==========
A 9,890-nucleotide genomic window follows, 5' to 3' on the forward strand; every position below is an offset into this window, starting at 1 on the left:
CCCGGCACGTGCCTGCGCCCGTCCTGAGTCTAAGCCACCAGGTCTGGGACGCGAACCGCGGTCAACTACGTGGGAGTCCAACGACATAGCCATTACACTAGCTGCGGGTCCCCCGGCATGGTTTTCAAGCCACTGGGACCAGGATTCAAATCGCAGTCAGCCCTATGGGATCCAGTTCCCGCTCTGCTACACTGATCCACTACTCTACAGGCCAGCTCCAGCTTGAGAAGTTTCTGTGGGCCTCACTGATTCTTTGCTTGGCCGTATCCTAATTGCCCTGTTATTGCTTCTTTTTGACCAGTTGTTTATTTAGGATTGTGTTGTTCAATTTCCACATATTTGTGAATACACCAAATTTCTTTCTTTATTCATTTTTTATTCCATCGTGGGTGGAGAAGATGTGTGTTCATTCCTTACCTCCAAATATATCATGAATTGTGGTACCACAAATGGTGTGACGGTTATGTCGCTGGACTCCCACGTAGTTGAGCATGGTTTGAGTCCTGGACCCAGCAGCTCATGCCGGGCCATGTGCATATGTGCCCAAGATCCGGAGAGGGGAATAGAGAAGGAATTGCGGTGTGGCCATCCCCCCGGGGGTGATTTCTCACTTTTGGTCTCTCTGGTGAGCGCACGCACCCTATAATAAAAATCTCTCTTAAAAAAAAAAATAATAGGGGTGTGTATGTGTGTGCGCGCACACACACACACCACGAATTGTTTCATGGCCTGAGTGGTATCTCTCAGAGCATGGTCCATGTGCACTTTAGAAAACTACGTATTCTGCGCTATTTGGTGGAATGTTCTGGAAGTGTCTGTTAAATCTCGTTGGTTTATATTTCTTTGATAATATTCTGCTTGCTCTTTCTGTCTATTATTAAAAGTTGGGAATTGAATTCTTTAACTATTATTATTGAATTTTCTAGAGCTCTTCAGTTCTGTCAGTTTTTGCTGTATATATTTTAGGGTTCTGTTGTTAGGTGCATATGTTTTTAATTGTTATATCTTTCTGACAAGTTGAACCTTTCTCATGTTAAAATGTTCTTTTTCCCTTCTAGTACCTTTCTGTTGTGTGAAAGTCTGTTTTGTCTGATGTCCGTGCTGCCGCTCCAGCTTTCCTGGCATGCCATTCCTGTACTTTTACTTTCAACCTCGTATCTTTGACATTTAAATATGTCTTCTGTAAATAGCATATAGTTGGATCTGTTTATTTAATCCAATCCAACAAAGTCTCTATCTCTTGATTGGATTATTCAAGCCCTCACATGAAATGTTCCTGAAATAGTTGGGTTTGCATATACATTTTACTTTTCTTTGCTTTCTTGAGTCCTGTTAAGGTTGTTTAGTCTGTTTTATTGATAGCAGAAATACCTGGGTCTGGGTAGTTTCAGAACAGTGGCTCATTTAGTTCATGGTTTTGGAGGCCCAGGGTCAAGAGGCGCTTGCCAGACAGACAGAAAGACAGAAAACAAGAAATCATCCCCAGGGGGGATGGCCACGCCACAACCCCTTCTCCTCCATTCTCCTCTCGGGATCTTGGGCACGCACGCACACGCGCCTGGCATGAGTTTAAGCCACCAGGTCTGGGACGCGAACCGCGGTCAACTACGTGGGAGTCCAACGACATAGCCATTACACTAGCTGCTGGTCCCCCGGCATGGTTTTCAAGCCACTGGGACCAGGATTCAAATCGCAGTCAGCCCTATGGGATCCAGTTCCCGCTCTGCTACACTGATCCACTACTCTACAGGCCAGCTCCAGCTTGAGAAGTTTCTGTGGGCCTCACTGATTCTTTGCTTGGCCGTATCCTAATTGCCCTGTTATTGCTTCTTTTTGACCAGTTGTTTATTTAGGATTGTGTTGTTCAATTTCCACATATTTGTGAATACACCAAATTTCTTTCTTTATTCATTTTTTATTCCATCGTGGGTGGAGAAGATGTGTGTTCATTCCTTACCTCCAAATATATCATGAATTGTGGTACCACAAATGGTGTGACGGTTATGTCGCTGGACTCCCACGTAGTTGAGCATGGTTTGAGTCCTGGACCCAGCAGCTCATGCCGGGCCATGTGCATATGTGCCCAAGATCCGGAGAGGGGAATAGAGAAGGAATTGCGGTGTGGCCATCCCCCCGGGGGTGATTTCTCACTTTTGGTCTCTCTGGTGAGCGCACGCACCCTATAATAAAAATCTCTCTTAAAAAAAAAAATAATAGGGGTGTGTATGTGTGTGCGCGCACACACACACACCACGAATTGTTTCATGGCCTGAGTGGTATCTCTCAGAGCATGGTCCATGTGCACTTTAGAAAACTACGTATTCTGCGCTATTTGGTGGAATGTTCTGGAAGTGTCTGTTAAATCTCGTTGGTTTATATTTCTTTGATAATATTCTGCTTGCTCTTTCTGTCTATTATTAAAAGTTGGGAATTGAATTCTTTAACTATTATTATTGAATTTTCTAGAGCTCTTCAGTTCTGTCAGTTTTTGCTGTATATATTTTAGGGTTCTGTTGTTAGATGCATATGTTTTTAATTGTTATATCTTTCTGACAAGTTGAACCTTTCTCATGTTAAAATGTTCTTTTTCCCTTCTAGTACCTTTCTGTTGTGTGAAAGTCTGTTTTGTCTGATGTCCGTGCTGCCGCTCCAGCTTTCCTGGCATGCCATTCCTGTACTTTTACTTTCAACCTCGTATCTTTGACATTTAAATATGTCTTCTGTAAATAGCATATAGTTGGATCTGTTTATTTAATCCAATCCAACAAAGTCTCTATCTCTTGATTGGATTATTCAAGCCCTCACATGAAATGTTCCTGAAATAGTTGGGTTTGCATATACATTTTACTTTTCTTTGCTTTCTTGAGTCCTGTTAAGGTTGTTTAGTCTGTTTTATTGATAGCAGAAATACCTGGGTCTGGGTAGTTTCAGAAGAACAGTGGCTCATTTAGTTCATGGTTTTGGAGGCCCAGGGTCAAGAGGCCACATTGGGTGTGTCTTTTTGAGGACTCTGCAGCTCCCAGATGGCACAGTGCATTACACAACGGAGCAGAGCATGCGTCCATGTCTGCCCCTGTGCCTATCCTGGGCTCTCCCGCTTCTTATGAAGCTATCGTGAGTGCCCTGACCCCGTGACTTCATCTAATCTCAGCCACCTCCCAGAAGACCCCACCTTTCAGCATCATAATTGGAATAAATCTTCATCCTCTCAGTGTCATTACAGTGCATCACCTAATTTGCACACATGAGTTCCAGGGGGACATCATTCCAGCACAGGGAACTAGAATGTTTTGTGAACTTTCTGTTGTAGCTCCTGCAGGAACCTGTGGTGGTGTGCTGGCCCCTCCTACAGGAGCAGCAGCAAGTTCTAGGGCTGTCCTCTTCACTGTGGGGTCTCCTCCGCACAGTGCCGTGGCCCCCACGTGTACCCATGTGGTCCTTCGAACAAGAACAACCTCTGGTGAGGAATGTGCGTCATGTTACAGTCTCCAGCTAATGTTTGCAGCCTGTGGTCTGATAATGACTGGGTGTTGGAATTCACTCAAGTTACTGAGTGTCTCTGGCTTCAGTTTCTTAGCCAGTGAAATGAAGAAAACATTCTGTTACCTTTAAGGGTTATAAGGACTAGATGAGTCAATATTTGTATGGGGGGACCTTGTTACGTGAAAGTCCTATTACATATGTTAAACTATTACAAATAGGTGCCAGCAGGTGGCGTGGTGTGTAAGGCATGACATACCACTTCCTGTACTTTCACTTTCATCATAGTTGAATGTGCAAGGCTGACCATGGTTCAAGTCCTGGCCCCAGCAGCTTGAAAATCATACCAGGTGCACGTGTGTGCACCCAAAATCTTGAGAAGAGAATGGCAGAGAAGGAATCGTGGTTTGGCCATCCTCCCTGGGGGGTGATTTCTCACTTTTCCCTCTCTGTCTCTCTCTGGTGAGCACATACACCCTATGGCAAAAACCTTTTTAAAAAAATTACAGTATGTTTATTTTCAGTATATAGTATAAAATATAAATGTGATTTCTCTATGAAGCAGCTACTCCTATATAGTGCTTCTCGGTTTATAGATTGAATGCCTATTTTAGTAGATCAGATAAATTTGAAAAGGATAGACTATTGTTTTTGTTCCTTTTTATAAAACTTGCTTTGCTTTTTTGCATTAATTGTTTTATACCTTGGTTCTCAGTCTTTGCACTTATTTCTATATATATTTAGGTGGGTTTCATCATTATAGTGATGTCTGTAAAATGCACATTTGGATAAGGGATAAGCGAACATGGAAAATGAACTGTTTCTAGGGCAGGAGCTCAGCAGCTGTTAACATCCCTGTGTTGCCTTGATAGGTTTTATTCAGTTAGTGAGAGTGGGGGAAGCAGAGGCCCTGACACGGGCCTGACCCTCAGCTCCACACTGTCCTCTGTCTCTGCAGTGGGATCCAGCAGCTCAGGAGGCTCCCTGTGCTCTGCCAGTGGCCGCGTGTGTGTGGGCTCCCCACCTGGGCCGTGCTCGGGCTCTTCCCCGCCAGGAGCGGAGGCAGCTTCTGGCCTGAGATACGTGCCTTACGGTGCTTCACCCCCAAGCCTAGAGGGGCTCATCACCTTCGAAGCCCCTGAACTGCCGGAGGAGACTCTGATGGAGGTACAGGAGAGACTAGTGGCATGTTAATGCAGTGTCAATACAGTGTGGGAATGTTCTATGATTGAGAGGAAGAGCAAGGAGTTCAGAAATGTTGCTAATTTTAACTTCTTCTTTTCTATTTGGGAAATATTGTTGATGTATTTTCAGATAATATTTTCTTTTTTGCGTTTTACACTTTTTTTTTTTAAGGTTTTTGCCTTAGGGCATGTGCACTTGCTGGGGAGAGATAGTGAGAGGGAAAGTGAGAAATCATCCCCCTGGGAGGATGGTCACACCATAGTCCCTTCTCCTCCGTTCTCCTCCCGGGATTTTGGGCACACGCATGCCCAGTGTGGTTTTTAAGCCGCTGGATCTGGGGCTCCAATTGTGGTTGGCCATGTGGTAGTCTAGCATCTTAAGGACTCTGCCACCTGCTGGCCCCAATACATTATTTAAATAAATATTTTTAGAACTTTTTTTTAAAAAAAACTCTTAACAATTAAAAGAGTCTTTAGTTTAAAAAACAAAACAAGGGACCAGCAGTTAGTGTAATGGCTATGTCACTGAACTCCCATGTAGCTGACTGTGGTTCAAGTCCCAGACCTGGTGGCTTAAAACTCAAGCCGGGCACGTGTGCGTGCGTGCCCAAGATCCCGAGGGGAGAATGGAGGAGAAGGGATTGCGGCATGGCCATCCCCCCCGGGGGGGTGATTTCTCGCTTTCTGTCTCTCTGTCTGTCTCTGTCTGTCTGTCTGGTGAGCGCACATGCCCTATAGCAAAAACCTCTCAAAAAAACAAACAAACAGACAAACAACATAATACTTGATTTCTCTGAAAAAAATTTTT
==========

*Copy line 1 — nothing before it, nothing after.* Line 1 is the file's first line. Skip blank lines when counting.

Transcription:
A 9,890-nucleotide genomic window follows, 5' to 3' on the forward strand; every position below is an offset into this window, starting at 1 on the left: